Working with chronic pain is no easy feat (especially if you’re experiencing said pain in your feet). All jokes aside, however, it’s estimated that as many as 1.5 billion people worldwide suffer from chronic pain. Coping with the deleterious effects of chronic pain throughout the workday can make every task that much harder.
It doesn’t matter if you’re on your feet all day or working from the comfort of a home office; chronic pain can take a toll on your body, your mood, and more. If you’re one of the many people coping with this issue, here are some of the best ways to stay productive throughout the workday.
Give yourself plenty of time in the morning
Waking up early might be hard, but you’ll thank yourself for it later. When you spend more time getting ready without the rush of the clock, you’ll feel less stressed. This extra time will also enable you to move your body more, which is essential if you’re coping with muscular, neurological, or joint pain.
There’s no worse feeling than being rushed. Feeling rushed might also cause you to forget important medications that help get you through the workday. It can also exacerbate your pain if you get dressed too quickly and injure yourself in the process. Even though 17.2% of Americans are covered by Medicaid, the last thing you want to do is miss work because you have to go to the nearest urgent care center for an X-ray.
Taking your time in the morning enables you to set the tone for the rest of the day. It allows you to gradually transition into “work mode” instead of flinging yourself into the stress associated with your job and your chronic condition. Don’t feel bad eating a delicious breakfast to fuel your body with the power it needs. Almost 60% of Americans claim that eggs are their favorite breakfast food; starting your day with something you like can make your entire day more positive.
Having the time to get ready allows you to be gentle with yourself. If you’re suffering from chronic pain, taking your time in the morning can make a huge difference.
Modify your work environment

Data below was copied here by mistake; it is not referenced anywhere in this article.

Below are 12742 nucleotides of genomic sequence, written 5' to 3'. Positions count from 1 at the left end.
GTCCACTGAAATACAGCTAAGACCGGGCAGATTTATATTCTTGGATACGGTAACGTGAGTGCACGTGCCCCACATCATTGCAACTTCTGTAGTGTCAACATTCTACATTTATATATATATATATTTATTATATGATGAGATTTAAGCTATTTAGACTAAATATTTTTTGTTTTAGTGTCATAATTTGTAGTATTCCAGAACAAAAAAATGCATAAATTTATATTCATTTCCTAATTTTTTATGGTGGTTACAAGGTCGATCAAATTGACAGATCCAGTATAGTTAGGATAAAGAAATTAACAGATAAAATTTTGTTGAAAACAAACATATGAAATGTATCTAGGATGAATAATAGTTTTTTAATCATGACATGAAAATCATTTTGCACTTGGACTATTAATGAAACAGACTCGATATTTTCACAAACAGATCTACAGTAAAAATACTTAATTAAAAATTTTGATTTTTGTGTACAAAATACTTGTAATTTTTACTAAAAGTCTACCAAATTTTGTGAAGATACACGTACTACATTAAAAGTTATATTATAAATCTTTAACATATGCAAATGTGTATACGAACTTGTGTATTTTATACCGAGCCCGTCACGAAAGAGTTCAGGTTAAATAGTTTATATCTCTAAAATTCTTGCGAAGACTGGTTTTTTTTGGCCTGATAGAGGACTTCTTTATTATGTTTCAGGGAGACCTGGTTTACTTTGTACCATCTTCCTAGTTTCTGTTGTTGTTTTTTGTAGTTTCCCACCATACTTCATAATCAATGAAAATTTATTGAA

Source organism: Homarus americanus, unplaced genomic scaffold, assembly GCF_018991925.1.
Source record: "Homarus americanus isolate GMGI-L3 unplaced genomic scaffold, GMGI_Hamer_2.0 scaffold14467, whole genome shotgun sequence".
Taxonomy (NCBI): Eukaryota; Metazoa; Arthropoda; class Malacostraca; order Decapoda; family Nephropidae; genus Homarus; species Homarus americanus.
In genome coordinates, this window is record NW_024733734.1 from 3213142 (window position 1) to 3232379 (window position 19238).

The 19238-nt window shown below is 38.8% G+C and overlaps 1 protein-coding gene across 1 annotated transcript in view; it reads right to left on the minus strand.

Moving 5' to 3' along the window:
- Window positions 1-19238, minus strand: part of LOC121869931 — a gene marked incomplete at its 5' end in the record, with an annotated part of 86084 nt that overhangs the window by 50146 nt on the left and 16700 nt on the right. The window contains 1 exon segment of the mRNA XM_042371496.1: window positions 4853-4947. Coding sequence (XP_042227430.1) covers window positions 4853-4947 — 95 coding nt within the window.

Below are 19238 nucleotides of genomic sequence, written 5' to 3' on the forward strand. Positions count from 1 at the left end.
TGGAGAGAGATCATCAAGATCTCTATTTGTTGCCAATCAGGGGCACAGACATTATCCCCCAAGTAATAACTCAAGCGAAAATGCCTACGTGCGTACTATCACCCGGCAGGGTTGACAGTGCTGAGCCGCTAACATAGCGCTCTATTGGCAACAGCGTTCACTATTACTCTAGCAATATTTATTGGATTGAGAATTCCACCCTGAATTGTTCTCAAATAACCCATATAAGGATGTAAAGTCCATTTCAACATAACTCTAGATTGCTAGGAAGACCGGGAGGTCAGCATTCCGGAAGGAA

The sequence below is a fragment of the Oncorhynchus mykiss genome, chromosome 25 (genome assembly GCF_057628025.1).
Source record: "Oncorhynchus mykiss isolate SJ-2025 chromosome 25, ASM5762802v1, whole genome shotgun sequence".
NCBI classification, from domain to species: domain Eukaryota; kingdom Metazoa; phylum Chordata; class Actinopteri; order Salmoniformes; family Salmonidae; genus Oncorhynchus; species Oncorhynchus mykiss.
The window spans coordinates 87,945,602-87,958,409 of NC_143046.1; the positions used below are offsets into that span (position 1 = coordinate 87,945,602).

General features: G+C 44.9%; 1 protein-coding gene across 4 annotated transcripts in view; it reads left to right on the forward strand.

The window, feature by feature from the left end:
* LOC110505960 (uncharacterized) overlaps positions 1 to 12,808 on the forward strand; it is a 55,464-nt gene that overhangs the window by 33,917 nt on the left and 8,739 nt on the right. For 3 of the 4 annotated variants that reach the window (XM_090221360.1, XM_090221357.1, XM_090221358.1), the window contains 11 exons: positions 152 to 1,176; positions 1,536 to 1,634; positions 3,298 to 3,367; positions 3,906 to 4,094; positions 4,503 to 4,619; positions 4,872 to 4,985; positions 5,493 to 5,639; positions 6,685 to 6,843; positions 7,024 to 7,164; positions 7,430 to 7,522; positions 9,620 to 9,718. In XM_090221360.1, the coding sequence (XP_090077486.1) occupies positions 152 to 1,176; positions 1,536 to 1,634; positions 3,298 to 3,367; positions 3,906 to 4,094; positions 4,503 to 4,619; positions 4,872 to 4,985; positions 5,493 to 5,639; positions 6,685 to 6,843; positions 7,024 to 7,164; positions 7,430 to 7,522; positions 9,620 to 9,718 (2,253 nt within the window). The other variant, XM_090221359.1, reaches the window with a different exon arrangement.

When you have chronic pain, you might be limited to the type of work you can do. As such, many people suffering from chronic health issues are locked into office jobs where they can sit for long periods of time. Unfortunately, sitting and working at a desk can also lead to some adverse health issues.
If you’re working at a desk, one of the best things you can do is invest in ergonomic products. This includes a comfortable chair that doesn’t put pressure on your joints or a computer mouse that’s better to hold. In some cases, you can get an ergonomic assessment through your job or even your insurer. In some cases, taking frequent breaks to get up and move your body can also help. Some computer settings can also ease eye strain and set reminders to take care of yourself.
If you’re working in a labor-intensive job, you should consider how it impacts your chronic condition. Some conditions work better with frequent movement, but you might need to invest in a pair of comfortable shoes that help your blood circulation. If you happen to get a new job where a lot of movement is necessary, working in smaller increments can help you build up to working a full eight-hour day.
Keep in mind that every chronic condition has its own set of demands. If these work environment tips don’t work for or don’t apply to you, don’t hesitate to reach out to your doctor for more information.
One of the best things you can do is prioritize your own comfort. In the event you have to dress up for your job, discovering comfortable dressing options can make a world of a difference.
For example, seeking out pants and slacks with elastic waistbands can help reduce pressure on your back and your abdomen. For women, wearing dresses that are loose-fitting will allow you to move freely. If bras put too much pressure on your body, try opting for looser bralettes for minimal support or ditch the bra altogether!
Chronic pain might not go away just by dressing comfortably, but it can certainly help you better maintain your symptoms.
When Americans experience the estimated one billion colds per year, they won’t hesitate to take off work if their symptoms get too bad. The same can be said for those experiencing chronic pain.
There’s no shame in taking breaks when it’s needed. This goes for both physical health concerns and mental health concerns. The world can be overwhelming and it’s even worse when you’re dealing with the stress of chronic pain. Take a mental break to play a crossword. Take a five-minute break to go for a small walk. If you have to, take the entire day off if that’s what is best for your health.
It’s not always easy to work when you have chronic pain. Rely on these tips to make your workday a little more bearable.